How An Adult ADHD Diagnosis Is Helping Me Reset My Life
When I received my ADHD diagnosis at 32 years old, I felt brand new.
I can explain. Imagine this: someone scoops a serving of spaghetti noodles into your outstretched hands. Then ladles on the marinara. As your hands are overflowing and messy, they offer you meatballs. And garlic bread. This is how I describe my brain; overflowing with exciting ideas to the point where they slip through the cracks, like spaghetti between your fingers. With this diagnosis, it felt like someone finally handed me a plate.
ADHD, or Attention Deficit Hyperactivity Disorder, is a neurodevelopmental disorder that has varying combinations of inattention, hyperactivity, and impulsivity (emotional dysregulation is being examined as well). It is most frequently diagnosed in childhood, especially in young boys. But as research begins to be more inclusive across gender, age, and ethnicity, the gaps that have existed are beginning to narrow. It presents uniquely across individuals, although it’s frequently boiled down to stigmatized examples in the media—like someone stopping mid-sentence to say, look, a squirrel!
“ADHD is not a damaged or defective nervous system,” writes Dr. William Dodson as an important clarification and destigmatization, “it is a nervous system that works well using its own set of rules.” Dr. Dodson, who has dedicated much of his practice to working with adulthood ADHD, also calls into question the “attention deficit” term. “Those with the condition don’t have a shortage of attention. They pay too much attention to everything.”
“ADHD is not a damaged or defective nervous system. It is a nervous system that works well using its own set of rules.”
Dr. William Dodson
Our attention is split between several things at once, so focus takes both physical and mental energy to manage. Luckily, my first thirty years were structured with school or work routines that held me accountable, so I didn’t have to expend as much energy creating accountability for myself. I got good grades and was a quiet, attentive little girl (at least in school), which is why an ADHD diagnosis never seemed outwardly obvious—until later in life.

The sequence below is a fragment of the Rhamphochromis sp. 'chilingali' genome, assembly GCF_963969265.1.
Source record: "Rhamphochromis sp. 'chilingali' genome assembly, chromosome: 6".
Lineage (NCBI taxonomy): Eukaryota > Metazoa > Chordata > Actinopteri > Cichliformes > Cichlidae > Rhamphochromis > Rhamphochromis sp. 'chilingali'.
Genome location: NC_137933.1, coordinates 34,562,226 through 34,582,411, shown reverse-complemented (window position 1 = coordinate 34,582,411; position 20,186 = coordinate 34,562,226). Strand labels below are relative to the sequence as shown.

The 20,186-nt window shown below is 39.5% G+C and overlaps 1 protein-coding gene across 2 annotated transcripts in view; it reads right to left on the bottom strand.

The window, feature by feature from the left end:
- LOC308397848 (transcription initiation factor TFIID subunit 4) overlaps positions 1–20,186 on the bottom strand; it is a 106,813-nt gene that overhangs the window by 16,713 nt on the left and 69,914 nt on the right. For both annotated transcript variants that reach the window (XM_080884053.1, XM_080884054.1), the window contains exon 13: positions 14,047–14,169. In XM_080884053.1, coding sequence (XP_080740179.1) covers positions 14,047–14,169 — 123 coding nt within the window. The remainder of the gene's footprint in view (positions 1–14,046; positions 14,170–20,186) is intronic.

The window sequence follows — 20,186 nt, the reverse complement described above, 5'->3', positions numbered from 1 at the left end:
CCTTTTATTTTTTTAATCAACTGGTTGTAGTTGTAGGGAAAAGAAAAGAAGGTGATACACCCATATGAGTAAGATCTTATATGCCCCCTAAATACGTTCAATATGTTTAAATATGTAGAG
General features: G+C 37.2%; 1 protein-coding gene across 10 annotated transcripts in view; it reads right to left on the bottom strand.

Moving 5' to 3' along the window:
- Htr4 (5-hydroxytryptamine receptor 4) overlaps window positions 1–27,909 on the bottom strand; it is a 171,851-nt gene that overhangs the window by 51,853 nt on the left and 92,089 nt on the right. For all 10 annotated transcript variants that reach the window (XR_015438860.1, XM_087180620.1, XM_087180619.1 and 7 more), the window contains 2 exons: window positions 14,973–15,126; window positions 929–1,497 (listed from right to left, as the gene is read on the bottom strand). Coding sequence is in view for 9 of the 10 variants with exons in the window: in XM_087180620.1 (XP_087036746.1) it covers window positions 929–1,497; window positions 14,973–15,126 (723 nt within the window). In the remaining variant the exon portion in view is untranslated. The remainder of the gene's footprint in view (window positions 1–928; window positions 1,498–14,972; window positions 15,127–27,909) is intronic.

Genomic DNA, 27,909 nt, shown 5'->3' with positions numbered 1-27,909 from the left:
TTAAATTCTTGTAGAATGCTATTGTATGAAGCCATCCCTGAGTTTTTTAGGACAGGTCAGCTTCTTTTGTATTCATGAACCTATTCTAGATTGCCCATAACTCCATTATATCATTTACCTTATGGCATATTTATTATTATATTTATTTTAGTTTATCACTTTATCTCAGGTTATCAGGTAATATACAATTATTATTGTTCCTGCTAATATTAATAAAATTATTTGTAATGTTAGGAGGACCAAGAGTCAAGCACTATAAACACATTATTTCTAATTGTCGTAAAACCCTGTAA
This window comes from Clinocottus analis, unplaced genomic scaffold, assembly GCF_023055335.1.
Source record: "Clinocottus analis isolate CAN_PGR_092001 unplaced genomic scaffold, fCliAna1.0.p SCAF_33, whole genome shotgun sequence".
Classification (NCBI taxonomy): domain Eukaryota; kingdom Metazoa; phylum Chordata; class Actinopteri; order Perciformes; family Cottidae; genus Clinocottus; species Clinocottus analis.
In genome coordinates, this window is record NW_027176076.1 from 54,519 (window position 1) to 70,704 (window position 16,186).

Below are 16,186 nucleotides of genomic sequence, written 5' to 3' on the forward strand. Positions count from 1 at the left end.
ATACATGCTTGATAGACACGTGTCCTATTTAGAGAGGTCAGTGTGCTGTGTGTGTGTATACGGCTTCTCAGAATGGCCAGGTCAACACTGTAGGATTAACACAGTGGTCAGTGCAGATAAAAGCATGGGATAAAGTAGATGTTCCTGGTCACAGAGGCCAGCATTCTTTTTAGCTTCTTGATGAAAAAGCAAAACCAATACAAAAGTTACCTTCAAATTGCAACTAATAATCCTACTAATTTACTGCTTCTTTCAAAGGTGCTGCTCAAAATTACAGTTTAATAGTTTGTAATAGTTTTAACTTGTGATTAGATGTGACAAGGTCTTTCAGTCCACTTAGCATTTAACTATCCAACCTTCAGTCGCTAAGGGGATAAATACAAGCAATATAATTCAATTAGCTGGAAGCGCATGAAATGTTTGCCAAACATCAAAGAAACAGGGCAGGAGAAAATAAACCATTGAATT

Internally, my mind was always racing. I was often anxious, depressed, and wondering why I seemed to only have two modes: either ultra-motivated or burnt-out to the point of tears. I spent most of my life figuring I was broken.
When I transitioned to working from home full-time in early 2020, all that external motivation disappeared overnight. As the urgency of lockdowns and the novelty of working from home faded, I found myself working longer hours for less output and feeling ashamed for being so far behind. It became a party of burnout and overcompensation—depression and anxiety showed up (uninvited), too. Managing the spaghetti dinner in my hands was getting harder than ever.
That’s when I reached out to a psychiatrist; I knew I needed something new. And I discovered I was not alone.
“I seemed to only have two modes: either ultra-motivated or burnt-out to the point of tears. I spent most of my life figuring I was broken.”
“My old approach was just to power through everything,” says Chris Wang, the founder of the ADHD coaching platform Shimmer, who also received her ADHD diagnosis in adulthood after the transition to remote work. But, with ADHD, our motivation works differently than in a neurotypical brain and doesn’t always thrive with a “brute force” mentality. “Behavior change is changed through capability, opportunity, and motivation,” Chris says, citing the COM-B model for behavior change. “Everyone tries to do it just through motivation, just energy—but you need skills and opportunity.”
Solely harnessing our motivation and energy, Chris and I discussed, can feel like pushing at a door that says “pull.” Still, we push until we knock the door off its hinges and fall through to the other side, celebrating and exhausted. Without the proper support, we folks with neurodivergent brains might just break ourselves for the sake of a breakthrough.
A diagnosis, then, can help set us on the path toward working more strategically rather than harder. For Chris, research, coaching, and meeting other people with ADHD allowed her to find new ways to do things that presented difficulties in the past. Not every new system will work, she tells me, but knowing how others have navigated their ADHD offers plenty of innovative shortcuts to try out.